Saint Petersburg anti-gay law signed in

st-petersburgThe governor of Saint Petersburg in Russia, has now signed the controversial new law against homosexual propaganda, in defiance of protests that it discriminates against gays.

Georgy Poltavchenko signed the law – which promises fines for anyone found to have spread gay propaganda among minors – after it was adopted by the local legislature.

Homosexuality was decriminalised in Russia in 1993 but officials often make homophobic statements, most notoriously ex-Moscow mayor Yury Luzhkov, who consistently refused to sanction gay pride events, which he called ‘satanic’.

The city hall announced in a statement that he signed the law on March 7. It is a regional law that applies only to Saint Petersburg and it comes into force 10 days after official publication.

Human rights groups had called on Poltavchenko to veto the law on the grounds that it appears to equate homosexuality with paedophilia and risks being used arbitrarily by the authorities to crack down on gays.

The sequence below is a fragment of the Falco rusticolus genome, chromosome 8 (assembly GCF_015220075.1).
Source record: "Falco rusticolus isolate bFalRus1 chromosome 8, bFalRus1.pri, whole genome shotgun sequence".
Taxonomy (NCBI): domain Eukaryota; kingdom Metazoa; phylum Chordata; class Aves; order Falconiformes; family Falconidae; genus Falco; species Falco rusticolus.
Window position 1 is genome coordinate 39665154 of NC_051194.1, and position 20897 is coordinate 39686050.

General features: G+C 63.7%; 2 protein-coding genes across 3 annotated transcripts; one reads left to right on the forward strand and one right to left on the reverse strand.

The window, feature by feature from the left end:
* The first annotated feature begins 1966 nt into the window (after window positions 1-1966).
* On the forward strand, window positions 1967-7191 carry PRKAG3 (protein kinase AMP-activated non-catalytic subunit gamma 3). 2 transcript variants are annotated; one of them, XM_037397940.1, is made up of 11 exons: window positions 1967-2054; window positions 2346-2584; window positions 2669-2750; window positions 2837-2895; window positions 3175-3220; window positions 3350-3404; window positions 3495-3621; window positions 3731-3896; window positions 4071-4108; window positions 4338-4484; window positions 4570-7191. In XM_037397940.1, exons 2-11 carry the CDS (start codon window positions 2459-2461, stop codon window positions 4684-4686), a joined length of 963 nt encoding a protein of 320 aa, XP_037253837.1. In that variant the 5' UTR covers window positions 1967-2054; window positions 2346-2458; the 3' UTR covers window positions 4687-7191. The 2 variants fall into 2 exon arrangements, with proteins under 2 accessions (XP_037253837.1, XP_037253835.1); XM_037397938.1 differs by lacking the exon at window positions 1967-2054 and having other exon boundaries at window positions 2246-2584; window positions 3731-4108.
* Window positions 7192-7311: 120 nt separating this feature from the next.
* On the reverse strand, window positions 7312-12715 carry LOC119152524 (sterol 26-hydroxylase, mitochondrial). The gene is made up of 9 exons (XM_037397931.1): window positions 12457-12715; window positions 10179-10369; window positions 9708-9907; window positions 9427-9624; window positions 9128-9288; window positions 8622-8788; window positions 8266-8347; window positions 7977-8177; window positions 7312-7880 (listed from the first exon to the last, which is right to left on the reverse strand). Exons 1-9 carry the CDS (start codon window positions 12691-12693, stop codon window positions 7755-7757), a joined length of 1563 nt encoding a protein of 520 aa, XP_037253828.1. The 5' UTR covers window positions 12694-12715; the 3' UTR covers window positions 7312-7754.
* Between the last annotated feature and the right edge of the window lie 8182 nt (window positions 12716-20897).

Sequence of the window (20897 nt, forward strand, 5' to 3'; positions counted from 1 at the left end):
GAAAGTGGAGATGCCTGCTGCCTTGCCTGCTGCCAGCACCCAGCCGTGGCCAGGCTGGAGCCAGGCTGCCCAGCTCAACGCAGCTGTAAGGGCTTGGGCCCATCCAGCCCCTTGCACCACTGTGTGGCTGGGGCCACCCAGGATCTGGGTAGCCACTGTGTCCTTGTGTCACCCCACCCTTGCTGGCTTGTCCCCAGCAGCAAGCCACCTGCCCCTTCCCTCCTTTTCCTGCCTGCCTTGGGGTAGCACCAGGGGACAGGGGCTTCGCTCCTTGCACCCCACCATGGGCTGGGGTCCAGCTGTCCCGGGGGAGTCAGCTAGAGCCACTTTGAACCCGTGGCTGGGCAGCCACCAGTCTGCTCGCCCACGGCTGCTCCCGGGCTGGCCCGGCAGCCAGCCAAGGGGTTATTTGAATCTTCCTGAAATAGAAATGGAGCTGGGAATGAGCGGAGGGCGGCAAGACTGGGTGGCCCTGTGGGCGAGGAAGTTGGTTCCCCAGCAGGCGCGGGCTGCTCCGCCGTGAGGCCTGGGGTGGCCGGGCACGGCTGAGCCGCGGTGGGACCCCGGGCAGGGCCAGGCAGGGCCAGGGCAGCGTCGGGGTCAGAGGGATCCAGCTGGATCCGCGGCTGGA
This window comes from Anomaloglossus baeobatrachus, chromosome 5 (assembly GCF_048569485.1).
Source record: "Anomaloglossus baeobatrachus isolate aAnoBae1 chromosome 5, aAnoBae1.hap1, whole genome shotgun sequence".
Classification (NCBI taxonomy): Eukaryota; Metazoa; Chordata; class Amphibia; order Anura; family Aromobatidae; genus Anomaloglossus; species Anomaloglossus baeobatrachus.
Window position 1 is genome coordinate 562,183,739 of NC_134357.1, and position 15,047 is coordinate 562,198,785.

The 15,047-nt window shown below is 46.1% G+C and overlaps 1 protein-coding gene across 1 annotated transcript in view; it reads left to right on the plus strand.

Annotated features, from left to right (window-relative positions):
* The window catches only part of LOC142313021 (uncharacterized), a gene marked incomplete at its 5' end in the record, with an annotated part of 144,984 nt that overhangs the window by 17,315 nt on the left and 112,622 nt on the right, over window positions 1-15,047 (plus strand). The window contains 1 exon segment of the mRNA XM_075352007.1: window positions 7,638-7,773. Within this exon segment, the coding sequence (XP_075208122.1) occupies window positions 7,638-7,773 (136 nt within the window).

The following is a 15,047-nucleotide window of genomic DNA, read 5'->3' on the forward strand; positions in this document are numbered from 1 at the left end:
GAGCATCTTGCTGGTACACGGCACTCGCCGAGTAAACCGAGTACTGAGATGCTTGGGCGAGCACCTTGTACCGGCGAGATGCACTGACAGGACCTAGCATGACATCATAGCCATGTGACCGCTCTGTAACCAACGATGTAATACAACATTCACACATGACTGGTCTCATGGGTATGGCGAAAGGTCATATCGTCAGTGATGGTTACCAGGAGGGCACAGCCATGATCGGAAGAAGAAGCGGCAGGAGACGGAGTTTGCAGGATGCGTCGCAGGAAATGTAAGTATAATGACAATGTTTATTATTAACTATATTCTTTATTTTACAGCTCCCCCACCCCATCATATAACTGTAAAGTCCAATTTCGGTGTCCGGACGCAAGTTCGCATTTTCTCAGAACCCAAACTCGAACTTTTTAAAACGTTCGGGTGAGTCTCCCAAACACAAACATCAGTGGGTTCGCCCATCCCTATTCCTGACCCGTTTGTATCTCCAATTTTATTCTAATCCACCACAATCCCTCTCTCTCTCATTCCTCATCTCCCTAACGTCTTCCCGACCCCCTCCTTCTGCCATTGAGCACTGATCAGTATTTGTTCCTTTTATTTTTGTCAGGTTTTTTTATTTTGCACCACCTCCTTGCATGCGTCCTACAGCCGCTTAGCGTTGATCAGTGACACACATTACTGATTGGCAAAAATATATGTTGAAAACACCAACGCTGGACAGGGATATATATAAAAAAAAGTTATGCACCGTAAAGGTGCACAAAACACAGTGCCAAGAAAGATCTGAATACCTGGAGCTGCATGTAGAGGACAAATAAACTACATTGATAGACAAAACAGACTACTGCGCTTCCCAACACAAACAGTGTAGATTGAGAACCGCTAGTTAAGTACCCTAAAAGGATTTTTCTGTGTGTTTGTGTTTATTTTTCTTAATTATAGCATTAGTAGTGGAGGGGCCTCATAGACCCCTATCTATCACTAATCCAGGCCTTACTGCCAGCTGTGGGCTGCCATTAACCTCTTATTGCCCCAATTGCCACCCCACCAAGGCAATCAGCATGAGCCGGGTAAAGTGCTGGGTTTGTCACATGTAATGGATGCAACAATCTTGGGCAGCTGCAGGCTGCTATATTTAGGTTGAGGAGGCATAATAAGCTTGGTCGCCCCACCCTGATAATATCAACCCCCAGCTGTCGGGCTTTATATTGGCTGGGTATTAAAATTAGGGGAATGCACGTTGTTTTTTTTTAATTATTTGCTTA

Any person found ‘making public actions among minors for the propaganda of homosexuality, lesbianism, bisexuality or transgenderism’ will be subject to a fine of 5,000 rubles (£109), rising to 500,000 rubles (£10,848) for organisations.

Another article states that people ‘making public actions for the propaganda of paedophilia’ will be fined 5,000 rubles, a sum that rises to 1 million rubles (£21,695) for organisations.

“The bill’s language is so vague and broad that it could lead to a ban on displaying a rainbow flag or wearing a T-shirt with a gay-friendly logo or even on holding LGBT-themed rallies in the city,” Human Rights Watch said in a statement earlier this month.

“The bill is setting a dangerous precedent by maliciously linking paedophilia with homosexuality,” it added.

The controversy has also caused diplomatic tensions: the US State Department in February said it was deeply concerned the bill would restrict freedom of assembly for gays. The Russian foreign ministry then accused Washington of interfering in the Russian legal process.

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